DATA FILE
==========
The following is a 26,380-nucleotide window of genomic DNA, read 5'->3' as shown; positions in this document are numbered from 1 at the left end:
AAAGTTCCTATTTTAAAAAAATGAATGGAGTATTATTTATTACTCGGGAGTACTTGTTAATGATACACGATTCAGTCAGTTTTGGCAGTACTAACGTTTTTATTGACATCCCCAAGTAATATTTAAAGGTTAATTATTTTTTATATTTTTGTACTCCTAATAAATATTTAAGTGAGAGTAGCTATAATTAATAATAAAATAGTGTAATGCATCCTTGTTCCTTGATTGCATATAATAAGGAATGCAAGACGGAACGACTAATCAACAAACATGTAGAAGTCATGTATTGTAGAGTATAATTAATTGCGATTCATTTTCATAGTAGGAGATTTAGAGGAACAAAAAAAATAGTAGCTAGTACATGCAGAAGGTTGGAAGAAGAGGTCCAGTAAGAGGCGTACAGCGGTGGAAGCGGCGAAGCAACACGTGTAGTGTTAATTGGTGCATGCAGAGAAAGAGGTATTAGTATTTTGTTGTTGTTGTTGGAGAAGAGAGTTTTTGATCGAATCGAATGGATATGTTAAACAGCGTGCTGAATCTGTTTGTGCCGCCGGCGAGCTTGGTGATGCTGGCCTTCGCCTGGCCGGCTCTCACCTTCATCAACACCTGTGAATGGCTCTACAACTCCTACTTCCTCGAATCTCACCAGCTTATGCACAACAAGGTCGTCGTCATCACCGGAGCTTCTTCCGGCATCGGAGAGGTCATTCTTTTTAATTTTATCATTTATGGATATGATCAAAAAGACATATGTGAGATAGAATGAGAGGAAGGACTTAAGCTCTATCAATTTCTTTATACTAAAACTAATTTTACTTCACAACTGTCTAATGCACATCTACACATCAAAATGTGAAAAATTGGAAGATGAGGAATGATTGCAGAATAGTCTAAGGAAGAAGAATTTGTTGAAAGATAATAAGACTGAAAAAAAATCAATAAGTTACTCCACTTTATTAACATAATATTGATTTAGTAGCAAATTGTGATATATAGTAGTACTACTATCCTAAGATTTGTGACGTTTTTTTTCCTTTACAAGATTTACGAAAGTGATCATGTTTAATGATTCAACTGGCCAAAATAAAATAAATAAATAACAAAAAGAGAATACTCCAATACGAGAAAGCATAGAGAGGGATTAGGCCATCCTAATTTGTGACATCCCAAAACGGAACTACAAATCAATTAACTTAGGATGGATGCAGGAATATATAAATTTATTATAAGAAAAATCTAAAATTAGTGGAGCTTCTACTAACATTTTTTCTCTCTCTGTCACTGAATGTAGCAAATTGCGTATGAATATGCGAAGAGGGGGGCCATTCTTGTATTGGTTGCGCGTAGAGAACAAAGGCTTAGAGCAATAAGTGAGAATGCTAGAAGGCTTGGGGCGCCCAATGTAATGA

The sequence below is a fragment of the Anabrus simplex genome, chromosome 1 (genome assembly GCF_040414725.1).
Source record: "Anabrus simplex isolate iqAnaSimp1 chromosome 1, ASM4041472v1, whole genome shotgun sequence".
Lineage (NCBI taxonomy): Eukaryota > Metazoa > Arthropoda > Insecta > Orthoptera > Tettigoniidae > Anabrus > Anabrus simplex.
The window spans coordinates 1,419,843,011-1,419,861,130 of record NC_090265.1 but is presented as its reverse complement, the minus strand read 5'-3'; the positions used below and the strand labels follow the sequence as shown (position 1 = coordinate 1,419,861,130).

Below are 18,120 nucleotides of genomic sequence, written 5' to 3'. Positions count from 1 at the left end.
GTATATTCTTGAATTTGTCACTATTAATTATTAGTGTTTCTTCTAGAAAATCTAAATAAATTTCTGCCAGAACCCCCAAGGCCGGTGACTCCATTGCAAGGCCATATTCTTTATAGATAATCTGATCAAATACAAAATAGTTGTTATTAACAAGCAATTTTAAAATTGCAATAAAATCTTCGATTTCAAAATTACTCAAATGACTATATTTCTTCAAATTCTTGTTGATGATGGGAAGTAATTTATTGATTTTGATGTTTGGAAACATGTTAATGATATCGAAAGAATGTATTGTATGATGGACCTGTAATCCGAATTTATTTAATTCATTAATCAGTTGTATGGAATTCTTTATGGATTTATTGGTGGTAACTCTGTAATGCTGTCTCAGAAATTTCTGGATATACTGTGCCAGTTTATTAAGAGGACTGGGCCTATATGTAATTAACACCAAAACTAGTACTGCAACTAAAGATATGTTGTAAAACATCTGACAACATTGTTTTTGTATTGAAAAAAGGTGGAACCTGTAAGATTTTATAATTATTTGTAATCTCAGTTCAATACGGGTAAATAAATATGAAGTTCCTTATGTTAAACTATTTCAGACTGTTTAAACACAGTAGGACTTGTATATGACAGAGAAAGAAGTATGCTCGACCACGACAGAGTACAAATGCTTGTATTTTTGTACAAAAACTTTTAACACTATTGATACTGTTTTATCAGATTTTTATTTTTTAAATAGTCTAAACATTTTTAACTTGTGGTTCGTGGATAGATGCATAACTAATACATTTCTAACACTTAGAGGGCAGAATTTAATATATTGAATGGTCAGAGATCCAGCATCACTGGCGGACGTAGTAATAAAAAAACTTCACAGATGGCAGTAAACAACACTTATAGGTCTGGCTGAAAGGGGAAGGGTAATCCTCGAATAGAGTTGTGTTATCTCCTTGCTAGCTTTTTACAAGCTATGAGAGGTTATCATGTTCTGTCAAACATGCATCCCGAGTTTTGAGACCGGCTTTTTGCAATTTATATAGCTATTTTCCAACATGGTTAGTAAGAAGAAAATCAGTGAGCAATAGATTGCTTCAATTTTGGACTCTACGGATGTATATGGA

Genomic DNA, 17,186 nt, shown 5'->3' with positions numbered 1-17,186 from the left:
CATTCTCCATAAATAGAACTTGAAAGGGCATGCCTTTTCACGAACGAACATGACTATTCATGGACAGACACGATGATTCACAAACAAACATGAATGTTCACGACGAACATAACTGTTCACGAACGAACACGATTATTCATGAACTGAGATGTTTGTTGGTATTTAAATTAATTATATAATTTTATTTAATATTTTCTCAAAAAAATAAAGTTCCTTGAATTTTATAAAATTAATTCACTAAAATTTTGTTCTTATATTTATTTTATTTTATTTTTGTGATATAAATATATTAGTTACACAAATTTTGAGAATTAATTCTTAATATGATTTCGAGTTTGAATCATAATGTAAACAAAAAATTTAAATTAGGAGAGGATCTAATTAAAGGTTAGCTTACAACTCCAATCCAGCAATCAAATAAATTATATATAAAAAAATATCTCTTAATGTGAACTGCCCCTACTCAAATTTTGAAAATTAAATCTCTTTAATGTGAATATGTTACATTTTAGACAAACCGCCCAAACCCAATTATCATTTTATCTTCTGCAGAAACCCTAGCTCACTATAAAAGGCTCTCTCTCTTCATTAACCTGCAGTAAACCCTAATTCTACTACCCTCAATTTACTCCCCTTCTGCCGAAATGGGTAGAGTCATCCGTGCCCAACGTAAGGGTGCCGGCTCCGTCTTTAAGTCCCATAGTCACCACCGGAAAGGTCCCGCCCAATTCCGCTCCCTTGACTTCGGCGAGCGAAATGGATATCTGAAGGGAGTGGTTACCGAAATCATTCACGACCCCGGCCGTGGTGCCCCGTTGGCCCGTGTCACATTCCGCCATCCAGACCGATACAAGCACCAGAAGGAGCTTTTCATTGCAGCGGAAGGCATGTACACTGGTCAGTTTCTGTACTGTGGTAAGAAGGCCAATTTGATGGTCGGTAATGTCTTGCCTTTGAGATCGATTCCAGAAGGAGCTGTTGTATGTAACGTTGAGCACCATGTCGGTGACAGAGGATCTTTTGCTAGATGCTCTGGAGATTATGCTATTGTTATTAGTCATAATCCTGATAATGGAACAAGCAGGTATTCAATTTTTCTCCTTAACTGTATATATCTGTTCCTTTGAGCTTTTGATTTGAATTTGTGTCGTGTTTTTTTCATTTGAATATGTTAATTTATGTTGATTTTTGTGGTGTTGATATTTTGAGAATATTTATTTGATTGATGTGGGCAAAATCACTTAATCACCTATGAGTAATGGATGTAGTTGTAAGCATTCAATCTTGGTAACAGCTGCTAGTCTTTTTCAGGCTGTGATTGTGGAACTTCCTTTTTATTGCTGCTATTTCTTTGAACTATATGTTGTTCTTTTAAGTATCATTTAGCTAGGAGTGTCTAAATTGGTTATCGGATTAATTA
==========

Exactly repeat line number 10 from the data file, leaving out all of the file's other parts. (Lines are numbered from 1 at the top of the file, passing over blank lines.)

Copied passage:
CATTCTCCATAAATAGAACTTGAAAGGGCATGCCTTTTCACGAACGAACATGACTATTCATGGACAGACACGATGATTCACAAACAAACATGAATGTTCACGACGAACATAACTGTTCACGAACGAACACGATTATTCATGAACTGAGATGTTTGTTGGTATTTAAATTAATTATATAATTTTATTTAATATTTTCTCAAAAAAATAAAGTTCCTTGAATTTTATAAAATTAATTCACTAAAATTTTGTTCTTATATTTATTTTATTTTATTTTTGTGATATAAATATATTAGTTACACAAATTTTGAGAATTAATTCTTAATATGATTTCGAGTTTGAATCATAATGTAAACAAAAAATTTAAATTAGGAGAGGATCTAATTAAAGGTTAGCTTACAACTCCAATCCAGCAATCAAATAAATTATATATAAAAAAATATCTCTTAATGTGAACTGCCCCTACTCAAATTTTGAAAATTAAATCTCTTTAATGTGAATATGTTACATTTTAGACAAACCGCCCAAACCCAATTATCATTTTATCTTCTGCAGAAACCCTAGCTCACTATAAAAGGCTCTCTCTCTTCATTAACCTGCAGTAAACCCTAATTCTACTACCCTCAATTTACTCCCCTTCTGCCGAAATGGGTAGAGTCATCCGTGCCCAACGTAAGGGTGCCGGCTCCGTCTTTAAGTCCCATAGTCACCACCGGAAAGGTCCCGCCCAATTCCGCTCCCTTGACTTCGGCGAGCGAAATGGATATCTGAAGGGAGTGGTTACCGAAATCATTCACGACCCCGGCCGTGGTGCCCCGTTGGCCCGTGTCACATTCCGCCATCCAGACCGATACAAGCACCAGAAGGAGCTTTTCATTGCAGCGGAAGGCATGTACACTGGTCAGTTTCTGTACTGTGGTAAGAAGGCCAATTTGATGGTCGGTAATGTCTTGCCTTTGAGATCGATTCCAGAAGGAGCTGTTGTATGTAACGTTGAGCACCATGTCGGTGACAGAGGATCTTTTGCTAGATGCTCTGGAGATTATGCTATTGTTATTAGTCATAATCCTGATAATGGAACAAGCAGGTATTCAATTTTTCTCCTTAACTGTATATATCTGTTCCTTTGAGCTTTTGATTTGAATTTGTGTCGTGTTTTTTTCATTTGAATATGTTAATTTATGTTGATTTTTGTGGTGTTGATATTTTGAGAATATTTATTTGATTGATGTGGGCAAAATCACTTAATCACCTATGAGTAATGGATGTAGTTGTAAGCATTCAATCTTGGTAACAGCTGCTAGTCTTTTTCAGGCTGTGATTGTGGAACTTCCTTTTTATTGCTGCTATTTCTTTGAACTATATGTTGTTCTTTTAAGTATCATTTAGCTAGGAGTGTCTAAATTGGTTATCGGATTAATTA